Posted on 09/03/2009 by
The Intellectual Property Office of New Zealand is implementing some changes to patent practice in New Zealand that are worthy of mention.
The first is the Intellectual Property Office of New Zealand (IPONZ) now issues a request for English translations of international application shortly after entry into national phase in New Zealand. Previously, IPONZ did not request this information.
Under this new practice there is now a three-month deadline set 31 months from the earliest priority date in which to file a verified translation of any document which forms part of a PCT application for entry into national phase in New Zealand and which is not in the English language.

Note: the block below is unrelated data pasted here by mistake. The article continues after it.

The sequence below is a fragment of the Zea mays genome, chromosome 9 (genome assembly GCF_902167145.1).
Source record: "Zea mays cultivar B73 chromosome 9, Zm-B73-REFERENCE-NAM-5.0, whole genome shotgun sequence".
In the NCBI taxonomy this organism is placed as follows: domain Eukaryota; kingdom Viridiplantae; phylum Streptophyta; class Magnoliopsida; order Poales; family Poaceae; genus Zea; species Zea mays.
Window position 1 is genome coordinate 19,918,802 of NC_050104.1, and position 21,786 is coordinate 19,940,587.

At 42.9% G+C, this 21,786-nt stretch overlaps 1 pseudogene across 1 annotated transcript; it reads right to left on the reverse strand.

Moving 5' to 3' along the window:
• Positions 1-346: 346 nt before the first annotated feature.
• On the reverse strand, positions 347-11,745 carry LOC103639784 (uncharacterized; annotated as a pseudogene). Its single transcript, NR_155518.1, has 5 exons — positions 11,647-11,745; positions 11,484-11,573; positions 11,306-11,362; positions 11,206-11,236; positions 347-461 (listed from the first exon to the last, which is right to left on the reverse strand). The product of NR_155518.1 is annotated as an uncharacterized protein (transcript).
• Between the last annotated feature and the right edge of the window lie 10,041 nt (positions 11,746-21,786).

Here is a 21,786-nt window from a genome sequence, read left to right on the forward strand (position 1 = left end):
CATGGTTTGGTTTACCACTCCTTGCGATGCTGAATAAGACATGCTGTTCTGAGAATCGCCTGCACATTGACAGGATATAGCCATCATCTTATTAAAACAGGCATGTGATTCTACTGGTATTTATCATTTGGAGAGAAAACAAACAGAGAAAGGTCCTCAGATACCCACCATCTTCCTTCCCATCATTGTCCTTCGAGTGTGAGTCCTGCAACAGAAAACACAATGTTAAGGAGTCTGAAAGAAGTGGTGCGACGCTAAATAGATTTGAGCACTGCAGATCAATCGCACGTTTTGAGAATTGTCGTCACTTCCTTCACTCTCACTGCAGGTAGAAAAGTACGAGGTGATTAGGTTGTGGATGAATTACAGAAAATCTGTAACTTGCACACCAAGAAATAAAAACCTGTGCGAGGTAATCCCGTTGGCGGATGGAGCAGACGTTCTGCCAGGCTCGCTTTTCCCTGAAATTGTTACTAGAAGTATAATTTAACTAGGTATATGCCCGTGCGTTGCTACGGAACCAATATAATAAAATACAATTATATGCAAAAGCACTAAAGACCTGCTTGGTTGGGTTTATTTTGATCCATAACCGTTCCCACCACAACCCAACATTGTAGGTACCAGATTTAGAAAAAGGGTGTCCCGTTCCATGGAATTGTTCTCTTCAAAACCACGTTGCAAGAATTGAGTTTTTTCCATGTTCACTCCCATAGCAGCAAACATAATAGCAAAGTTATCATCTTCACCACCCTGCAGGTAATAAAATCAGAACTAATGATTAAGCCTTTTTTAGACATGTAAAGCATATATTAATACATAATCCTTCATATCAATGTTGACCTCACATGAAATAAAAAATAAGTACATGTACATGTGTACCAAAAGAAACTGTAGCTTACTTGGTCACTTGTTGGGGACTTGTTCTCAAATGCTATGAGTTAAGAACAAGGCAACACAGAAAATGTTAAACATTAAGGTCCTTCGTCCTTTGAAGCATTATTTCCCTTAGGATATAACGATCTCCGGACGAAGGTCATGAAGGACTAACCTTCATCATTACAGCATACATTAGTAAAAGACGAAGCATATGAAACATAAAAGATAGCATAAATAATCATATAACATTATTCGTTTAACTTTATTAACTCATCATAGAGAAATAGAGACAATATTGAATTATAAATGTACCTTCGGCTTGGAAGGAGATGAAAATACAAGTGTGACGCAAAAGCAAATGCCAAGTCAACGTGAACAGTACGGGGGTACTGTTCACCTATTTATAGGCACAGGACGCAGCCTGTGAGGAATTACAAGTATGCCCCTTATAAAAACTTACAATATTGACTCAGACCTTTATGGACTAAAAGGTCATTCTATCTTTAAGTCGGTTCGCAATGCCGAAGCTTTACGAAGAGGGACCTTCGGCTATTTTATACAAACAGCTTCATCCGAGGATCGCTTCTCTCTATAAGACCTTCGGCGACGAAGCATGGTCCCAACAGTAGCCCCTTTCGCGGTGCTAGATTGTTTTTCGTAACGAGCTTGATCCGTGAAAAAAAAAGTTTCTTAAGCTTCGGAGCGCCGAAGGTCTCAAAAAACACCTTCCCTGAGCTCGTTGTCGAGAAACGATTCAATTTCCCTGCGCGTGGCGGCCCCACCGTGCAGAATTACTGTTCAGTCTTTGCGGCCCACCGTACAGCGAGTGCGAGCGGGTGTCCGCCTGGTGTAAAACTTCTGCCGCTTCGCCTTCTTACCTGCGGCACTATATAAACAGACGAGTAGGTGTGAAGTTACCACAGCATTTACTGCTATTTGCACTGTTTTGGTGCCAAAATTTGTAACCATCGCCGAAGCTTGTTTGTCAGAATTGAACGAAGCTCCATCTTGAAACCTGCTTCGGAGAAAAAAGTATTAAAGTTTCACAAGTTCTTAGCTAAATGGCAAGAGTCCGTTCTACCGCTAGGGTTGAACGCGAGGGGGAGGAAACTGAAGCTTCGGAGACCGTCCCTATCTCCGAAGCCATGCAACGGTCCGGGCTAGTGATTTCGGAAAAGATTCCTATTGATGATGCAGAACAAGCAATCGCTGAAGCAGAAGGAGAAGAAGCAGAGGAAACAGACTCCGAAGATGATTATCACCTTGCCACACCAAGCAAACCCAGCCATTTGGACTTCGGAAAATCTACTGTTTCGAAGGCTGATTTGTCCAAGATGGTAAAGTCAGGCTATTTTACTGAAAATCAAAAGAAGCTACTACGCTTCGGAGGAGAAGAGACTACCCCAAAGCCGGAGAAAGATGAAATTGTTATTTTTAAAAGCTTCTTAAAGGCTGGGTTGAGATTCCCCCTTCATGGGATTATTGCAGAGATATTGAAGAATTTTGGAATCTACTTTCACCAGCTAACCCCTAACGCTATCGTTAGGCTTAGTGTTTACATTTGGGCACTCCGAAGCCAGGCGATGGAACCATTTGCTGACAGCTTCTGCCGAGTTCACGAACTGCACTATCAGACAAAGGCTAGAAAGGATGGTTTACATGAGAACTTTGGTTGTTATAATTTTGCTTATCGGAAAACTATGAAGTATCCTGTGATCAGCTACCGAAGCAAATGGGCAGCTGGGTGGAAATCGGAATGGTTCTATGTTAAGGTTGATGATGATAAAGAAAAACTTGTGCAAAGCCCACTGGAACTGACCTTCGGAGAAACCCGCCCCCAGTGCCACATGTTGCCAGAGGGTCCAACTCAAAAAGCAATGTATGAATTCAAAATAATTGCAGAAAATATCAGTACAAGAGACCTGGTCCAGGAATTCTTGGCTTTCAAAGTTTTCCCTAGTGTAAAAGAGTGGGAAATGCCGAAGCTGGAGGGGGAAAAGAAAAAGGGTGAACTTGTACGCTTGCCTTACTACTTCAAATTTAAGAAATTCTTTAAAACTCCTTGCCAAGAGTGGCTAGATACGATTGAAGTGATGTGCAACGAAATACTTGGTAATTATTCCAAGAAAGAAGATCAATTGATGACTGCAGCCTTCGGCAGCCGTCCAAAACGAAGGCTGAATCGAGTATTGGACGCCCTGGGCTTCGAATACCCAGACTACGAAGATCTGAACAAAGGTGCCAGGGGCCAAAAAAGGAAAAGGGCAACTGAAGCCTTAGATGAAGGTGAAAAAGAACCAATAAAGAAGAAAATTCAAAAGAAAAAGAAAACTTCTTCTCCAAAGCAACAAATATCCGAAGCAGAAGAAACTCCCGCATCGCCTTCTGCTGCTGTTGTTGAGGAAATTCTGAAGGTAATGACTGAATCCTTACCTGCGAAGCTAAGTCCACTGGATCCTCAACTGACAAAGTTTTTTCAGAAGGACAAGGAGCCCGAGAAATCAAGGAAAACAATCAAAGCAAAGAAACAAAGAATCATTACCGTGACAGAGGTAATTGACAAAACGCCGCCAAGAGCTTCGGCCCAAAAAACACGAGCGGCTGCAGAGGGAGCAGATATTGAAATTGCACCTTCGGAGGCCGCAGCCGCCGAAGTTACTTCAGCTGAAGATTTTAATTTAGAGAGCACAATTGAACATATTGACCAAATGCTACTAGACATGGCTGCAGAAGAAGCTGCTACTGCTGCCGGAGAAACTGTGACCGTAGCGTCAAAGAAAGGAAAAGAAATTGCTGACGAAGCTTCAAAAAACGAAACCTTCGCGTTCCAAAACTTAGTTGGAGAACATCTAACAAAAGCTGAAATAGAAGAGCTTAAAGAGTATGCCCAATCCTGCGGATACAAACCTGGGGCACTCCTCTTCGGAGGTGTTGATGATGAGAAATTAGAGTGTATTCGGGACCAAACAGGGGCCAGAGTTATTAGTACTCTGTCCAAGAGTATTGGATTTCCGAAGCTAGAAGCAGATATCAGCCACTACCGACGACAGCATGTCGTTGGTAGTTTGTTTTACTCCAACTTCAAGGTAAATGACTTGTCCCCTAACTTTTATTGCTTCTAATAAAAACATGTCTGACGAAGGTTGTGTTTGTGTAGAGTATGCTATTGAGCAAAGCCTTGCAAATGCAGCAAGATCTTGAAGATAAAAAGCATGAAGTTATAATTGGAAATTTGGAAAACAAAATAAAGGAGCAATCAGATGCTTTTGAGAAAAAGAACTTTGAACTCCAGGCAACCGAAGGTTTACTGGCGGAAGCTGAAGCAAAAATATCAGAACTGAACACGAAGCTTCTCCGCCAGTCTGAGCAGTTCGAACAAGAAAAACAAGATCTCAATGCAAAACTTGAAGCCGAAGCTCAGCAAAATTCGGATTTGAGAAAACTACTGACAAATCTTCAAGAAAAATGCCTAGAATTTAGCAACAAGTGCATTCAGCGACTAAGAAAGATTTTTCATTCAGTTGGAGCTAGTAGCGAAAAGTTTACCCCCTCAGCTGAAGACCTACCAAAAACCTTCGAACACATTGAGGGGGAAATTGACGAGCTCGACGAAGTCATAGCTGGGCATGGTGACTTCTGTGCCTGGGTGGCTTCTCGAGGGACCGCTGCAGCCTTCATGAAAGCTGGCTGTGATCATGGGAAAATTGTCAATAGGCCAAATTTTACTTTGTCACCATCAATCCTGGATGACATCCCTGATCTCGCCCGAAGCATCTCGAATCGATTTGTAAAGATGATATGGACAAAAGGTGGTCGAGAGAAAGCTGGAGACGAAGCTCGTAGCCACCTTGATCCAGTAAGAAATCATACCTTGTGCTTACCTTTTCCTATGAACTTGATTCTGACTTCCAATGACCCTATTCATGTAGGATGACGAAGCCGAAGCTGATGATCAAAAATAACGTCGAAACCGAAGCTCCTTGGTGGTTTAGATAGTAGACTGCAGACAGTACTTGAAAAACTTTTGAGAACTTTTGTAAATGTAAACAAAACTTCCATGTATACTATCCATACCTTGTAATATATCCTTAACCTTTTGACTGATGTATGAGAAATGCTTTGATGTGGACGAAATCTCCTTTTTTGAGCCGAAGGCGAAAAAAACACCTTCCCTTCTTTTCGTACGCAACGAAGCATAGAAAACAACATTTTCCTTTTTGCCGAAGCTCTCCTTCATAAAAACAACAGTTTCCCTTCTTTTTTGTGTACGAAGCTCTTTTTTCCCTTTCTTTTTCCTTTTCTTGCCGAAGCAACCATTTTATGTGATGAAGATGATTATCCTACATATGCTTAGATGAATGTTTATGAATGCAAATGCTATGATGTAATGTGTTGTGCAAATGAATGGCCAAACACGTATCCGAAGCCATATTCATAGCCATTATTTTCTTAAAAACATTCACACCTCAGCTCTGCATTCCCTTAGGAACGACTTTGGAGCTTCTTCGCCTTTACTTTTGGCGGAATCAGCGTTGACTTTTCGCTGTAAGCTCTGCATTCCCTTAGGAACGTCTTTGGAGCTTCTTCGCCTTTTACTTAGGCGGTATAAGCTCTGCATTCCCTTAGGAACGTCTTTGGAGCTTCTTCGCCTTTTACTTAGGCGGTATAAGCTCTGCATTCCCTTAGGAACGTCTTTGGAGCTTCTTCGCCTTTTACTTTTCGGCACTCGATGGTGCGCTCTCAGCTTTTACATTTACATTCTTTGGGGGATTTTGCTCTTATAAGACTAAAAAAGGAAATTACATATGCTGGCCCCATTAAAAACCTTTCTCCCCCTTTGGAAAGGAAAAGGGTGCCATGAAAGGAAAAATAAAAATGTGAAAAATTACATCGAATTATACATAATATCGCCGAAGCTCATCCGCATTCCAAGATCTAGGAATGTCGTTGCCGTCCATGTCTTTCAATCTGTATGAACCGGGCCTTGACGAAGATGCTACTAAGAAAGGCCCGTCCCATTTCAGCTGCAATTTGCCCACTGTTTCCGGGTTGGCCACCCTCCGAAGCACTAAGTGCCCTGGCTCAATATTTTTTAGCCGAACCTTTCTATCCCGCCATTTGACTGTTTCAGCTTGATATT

The three month deadline is extendible by two months. If an extension request is not filed or final deadline is not met then the application will be made void and the application will not be restorable.
Another change, which has not yet been implemented, is a proposal by IPONZ to dispose of “significant sections” of their collection of foreign patent documents. To practitioners in many jurisdictions, this may appear to be insignificant. However, New Zealand still has only a local novelty requirement. Therefore, the ability to obtain evidence of receipt of a particular publication with a proven date of public availability in New Zealand can be vital in oppositional or revocation proceedings. A further issue is the lack of clarity on the status of applications available via the internet, which the Court have not to our knowledge considered. The problems surrounding the New Zealand local novelty requirement should be resolved when proposed patent legislation which includes an absolute novelty requirement eventually comes in to force.
This article was published in Managing Intellectual Property, March 2009.